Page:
And as the article points out, those originally masculine sounding surnames, at first given to boys, usually become feminine names over time, and then suddenly boys are carrying around names that are now considered 'cute' names for little budding feminist girls. Think of the guys (and there were many) given names like Tracy, Kelly, Stacy, Ashley, Brook, Kim, etc. back in mid-20th century. Now their names are considered women's names. I had an Uncle Aubrey, now passed on, but today Aubrey is seemingly becoming one of those now-feminine names.
As far as the '-son' surnames given as feminine names, our blogging compatriot Mostly Cajun in his 'Name Game' posts, often notes the absurdity of calling your little girl somebody's 'son.'
Giving males a family surname as a first name used to be fairly common among prestigious families; if you had a surname as a first name, it usually meant that you were a descendant of that family. Now it means nothing in particular, except that the parent liked the sound of the name or its association with some vapid celebrity.
There seems to be an upsurge in traditional names, often Biblical or otherwise archaic sounding names for babies, but those are still nowhere near as popular as they once were. Some more obscure Biblical names have found new popularity, names like Javan or Caleb. (Sadly, distant relatives of mine called their daughter 'Caleb'.)
But novelty seems to be the main factor in the trends these days; everybody wants to be unique and 'special' and yet in their desire to be original, the majority seem to be choosing names that other 'unique' families are choosing for their children.
I notice that black naming fashions seem to be carrying over into White society. Blacks have long had a tendency to make names up out of thin air, and to create affected and 'fancy' spellings. The latest trend is toward hyphens in the middle of first names, like Ra-Heem, and then there are the popular apostrophes, in names like D'Shelle and D'Shaun or Ty'quial. Invented names and invented spelling (and punctuation marks too) seem to have caught on among a certain group of White parents, too. Names which are misspelled or misunderstood (like 'Chastisy') are being given to White children too.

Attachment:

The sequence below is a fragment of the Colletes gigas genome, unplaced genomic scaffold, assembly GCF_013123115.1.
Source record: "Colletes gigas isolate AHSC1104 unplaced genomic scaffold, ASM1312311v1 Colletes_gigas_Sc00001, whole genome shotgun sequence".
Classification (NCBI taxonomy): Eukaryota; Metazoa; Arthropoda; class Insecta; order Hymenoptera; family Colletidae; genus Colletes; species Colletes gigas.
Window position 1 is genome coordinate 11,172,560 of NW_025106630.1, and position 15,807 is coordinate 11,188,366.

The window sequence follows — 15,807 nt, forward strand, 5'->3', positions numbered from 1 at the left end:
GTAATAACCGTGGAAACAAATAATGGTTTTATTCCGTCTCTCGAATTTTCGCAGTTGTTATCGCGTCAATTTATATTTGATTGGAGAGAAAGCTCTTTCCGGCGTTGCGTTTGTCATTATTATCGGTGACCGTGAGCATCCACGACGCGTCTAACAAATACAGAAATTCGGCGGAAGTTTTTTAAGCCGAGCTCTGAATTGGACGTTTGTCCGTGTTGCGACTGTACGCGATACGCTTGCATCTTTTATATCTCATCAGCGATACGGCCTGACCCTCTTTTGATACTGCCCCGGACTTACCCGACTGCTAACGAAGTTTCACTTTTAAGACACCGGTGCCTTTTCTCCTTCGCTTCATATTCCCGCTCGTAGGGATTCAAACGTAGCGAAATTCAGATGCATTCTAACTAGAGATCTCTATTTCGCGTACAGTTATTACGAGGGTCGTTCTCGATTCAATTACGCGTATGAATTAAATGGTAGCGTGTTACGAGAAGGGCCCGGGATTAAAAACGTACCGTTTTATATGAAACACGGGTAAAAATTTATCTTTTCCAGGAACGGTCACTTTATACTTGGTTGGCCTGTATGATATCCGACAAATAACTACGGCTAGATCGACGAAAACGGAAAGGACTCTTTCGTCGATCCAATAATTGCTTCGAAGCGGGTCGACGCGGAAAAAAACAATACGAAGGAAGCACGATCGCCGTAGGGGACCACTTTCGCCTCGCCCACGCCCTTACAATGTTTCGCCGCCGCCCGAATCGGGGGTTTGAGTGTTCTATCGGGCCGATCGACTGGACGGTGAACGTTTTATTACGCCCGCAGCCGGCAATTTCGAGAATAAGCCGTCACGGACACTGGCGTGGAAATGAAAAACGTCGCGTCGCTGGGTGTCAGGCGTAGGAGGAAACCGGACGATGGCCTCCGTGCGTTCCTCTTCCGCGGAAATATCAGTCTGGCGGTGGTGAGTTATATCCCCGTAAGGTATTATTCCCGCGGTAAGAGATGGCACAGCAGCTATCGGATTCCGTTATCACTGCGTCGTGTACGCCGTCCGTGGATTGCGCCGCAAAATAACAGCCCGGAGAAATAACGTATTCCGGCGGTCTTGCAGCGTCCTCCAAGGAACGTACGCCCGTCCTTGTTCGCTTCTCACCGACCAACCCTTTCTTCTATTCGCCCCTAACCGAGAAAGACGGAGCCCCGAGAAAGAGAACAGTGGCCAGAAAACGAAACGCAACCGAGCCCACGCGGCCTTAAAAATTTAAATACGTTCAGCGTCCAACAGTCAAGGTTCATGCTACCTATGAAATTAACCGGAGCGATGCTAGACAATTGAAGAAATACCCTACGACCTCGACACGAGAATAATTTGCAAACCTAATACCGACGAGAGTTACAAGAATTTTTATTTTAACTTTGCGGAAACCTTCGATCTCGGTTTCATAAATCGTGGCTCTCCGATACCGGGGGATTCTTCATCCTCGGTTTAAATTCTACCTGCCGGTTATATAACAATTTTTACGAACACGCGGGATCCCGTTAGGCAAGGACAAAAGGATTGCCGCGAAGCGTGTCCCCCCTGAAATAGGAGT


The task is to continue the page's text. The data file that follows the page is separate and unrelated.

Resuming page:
Names are a part of our ethnic/racial/national heritage, and I favor giving names that are names from your own blood lineage, from past generations, or at least a name that goes with your surname. Pairing up two very disparate names, from two different heritages, seems very awkward at best, and at times, even laughable, but it happens, in large part because parents pick names for very frivolous or arbitrary reason. Oftentimes they choose names that satisfy their own desire for attention or cachet, not thinking how the name will be perceived. And does anybody consider the original meaning of a name before bestowing it on their child? For instance, the people who named their daughter 'Caleb.' Caleb means 'dog.' Granted, most people probably wouldn't know that, but how about picking names with some thought for their meaning?
Is naming a trivial issue? To some, probably, but I think it's a serious business, as our names are part of our heritage. Each people has a store of names that are entwined with the history and the deeds and the soul of their people, and these are the names a healthy, proud group of people would favor, not ad-libbed, synthetic names or the name of today's celebrity who will be a has-been tomorrow.
We've talked before about how the most common surnames are changing in accordance with the demographic displacement of our folk, and soon, surnames like Martinez and Garcia will take the place of the Smiths and Joneses and the Andersons. I suppose unless things change, our given names will reflect the change too, as English-speaking people start to name their babies exotic names instead of the time-honored names of our past.
The name trends of today reflect the deracination of our people, and their rootlessness in many cases, their deculturation. It's not a happy thing to witness, much as we might joke about it or treat it frivolously.